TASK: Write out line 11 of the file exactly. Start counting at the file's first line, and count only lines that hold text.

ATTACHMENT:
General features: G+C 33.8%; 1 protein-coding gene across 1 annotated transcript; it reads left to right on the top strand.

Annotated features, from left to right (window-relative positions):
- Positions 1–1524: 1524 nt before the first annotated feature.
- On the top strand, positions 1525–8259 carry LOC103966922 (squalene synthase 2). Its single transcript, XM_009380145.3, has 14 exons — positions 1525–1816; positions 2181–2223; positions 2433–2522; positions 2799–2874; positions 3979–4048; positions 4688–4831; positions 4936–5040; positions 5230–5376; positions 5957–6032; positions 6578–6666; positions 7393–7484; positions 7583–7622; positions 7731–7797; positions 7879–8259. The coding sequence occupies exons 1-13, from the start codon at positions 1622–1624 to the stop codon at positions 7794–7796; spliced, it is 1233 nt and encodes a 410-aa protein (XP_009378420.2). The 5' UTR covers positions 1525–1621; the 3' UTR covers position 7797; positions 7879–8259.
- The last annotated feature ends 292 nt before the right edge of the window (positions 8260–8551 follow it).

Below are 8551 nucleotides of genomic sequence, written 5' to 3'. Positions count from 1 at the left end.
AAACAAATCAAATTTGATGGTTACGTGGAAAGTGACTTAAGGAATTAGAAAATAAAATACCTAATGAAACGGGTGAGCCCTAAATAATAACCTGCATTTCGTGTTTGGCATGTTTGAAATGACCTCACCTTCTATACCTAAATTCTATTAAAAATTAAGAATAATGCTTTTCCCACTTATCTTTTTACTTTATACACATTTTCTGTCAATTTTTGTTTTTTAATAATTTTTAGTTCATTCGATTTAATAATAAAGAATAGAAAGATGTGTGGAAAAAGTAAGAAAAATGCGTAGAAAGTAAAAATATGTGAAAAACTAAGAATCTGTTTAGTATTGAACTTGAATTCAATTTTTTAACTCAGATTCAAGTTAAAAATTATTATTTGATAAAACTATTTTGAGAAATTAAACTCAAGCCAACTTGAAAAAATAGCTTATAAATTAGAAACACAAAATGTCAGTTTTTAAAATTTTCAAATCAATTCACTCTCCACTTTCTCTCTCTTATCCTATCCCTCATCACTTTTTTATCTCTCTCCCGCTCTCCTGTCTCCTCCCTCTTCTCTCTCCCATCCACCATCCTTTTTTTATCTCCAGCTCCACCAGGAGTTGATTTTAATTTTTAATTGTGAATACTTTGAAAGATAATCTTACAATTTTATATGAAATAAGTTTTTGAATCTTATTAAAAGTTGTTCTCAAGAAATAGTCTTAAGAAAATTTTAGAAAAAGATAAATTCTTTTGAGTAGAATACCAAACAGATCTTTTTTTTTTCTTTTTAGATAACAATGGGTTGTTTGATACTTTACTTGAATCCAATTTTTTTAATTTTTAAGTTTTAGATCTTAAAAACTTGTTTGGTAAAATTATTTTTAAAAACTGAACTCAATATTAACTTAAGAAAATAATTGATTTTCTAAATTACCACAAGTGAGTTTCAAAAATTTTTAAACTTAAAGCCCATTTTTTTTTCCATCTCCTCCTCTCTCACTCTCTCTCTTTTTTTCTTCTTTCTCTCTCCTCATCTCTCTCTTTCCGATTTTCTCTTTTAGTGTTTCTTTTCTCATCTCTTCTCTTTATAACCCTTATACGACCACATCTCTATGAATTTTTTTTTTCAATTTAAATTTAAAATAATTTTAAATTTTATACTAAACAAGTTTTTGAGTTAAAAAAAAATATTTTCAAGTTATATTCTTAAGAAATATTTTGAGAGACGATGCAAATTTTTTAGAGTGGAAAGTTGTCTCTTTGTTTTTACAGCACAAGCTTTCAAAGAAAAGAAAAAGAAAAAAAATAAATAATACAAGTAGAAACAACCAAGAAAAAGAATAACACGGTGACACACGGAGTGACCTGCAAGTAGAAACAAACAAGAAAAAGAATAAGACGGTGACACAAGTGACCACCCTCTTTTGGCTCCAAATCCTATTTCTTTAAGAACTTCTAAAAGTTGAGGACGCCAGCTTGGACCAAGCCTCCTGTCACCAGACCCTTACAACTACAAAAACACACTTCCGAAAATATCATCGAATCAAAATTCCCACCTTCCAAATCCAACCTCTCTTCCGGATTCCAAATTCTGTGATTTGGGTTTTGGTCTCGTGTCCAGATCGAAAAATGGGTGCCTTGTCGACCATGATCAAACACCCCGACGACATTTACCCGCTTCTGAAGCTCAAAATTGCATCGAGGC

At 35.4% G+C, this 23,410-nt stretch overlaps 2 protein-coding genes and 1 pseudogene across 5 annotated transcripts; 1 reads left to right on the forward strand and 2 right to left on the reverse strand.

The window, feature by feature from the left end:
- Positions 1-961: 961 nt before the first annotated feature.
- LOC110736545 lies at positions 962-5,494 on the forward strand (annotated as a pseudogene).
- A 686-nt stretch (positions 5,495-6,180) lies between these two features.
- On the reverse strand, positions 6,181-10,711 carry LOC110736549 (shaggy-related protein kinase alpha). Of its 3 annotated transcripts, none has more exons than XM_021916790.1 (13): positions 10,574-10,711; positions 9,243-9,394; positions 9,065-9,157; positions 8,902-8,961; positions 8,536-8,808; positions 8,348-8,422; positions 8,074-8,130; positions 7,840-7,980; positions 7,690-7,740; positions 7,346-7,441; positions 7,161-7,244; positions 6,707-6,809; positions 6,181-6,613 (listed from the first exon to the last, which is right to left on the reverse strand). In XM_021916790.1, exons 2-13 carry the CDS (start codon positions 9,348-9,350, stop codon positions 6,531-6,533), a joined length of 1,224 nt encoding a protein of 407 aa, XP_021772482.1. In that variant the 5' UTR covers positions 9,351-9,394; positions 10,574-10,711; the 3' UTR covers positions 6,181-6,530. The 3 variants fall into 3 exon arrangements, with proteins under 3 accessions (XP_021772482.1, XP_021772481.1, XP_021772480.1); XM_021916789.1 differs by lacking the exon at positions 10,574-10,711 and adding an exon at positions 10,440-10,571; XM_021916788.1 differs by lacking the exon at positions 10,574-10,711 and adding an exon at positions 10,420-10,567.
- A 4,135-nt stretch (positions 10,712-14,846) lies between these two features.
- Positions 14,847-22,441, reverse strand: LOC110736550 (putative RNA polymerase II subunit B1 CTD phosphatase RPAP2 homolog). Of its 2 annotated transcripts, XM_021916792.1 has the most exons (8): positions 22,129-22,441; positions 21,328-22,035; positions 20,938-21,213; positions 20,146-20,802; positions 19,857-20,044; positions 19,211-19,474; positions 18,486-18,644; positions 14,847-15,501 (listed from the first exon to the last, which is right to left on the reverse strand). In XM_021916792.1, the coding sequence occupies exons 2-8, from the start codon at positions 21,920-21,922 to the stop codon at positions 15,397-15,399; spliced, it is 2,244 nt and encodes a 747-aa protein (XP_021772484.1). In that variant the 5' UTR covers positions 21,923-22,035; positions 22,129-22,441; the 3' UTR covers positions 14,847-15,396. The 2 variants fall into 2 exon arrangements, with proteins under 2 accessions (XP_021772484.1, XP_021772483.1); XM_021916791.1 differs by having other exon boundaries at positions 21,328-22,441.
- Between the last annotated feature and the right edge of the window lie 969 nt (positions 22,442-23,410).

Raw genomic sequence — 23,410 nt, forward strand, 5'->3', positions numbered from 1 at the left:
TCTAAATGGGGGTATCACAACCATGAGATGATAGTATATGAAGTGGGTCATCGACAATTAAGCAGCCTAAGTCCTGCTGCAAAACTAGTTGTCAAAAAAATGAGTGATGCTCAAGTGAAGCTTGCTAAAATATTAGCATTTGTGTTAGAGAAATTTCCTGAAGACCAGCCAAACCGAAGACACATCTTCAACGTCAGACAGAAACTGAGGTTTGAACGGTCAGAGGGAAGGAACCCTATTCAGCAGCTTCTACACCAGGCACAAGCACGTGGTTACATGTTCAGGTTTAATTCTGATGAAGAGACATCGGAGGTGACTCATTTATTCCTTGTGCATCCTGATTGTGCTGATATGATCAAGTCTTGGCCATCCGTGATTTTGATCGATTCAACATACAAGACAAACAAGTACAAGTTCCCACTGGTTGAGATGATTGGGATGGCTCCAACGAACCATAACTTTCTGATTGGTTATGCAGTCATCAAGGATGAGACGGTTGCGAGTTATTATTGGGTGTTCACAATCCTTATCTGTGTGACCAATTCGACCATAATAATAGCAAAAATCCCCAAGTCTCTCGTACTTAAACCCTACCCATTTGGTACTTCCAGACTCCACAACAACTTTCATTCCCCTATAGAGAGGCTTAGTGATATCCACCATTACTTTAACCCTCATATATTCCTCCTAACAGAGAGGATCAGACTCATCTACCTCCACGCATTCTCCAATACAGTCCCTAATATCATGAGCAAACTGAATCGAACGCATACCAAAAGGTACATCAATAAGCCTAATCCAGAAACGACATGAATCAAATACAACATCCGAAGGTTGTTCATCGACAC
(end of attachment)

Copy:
- LOC110736545 lies at positions 962-5,494 on the forward strand (annotated as a pseudogene).